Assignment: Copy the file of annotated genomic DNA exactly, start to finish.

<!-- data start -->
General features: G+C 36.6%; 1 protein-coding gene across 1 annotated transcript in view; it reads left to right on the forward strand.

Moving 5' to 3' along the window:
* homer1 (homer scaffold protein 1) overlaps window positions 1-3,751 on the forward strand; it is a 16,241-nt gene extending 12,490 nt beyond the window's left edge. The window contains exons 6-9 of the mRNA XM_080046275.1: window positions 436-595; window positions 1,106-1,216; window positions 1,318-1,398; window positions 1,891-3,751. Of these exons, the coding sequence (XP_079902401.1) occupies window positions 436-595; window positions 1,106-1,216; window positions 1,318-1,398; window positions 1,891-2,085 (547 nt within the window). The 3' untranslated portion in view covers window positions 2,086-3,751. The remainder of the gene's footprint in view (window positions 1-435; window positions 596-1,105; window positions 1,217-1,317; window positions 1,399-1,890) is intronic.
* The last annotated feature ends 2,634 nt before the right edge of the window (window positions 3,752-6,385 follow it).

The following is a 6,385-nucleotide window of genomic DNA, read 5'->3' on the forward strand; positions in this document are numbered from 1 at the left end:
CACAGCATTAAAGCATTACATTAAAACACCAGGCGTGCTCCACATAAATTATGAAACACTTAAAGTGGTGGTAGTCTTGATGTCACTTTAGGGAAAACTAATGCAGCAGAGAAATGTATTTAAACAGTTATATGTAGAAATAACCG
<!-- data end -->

General features: G+C 36.6%; 1 protein-coding gene across 1 annotated transcript in view; it reads left to right on the forward strand.

Moving 5' to 3' along the window:
* homer1 (homer scaffold protein 1) overlaps window positions 1-3,751 on the forward strand; it is a 16,241-nt gene extending 12,490 nt beyond the window's left edge. The window contains exons 6-9 of the mRNA XM_080046275.1: window positions 436-595; window positions 1,106-1,216; window positions 1,318-1,398; window positions 1,891-3,751. Of these exons, the coding sequence (XP_079902401.1) occupies window positions 436-595; window positions 1,106-1,216; window positions 1,318-1,398; window positions 1,891-2,085 (547 nt within the window). The 3' untranslated portion in view covers window positions 2,086-3,751. The remainder of the gene's footprint in view (window positions 1-435; window positions 596-1,105; window positions 1,217-1,317; window positions 1,399-1,890) is intronic.
* The last annotated feature ends 2,634 nt before the right edge of the window (window positions 3,752-6,385 follow it).

The following is a 6,385-nucleotide window of genomic DNA, read 5'->3' on the forward strand; positions in this document are numbered from 1 at the left end:
CACAGCATTAAAGCATTACATTAAAACACCAGGCGTGCTCCACATAAATTATGAAACACTTAAAGTGGTGGTAGTCTTGATGTCACTTTAGGGAAAACTAATGCAGCAGAGAAATGTATTTAAACAGTTATATGTAGAAATAACCG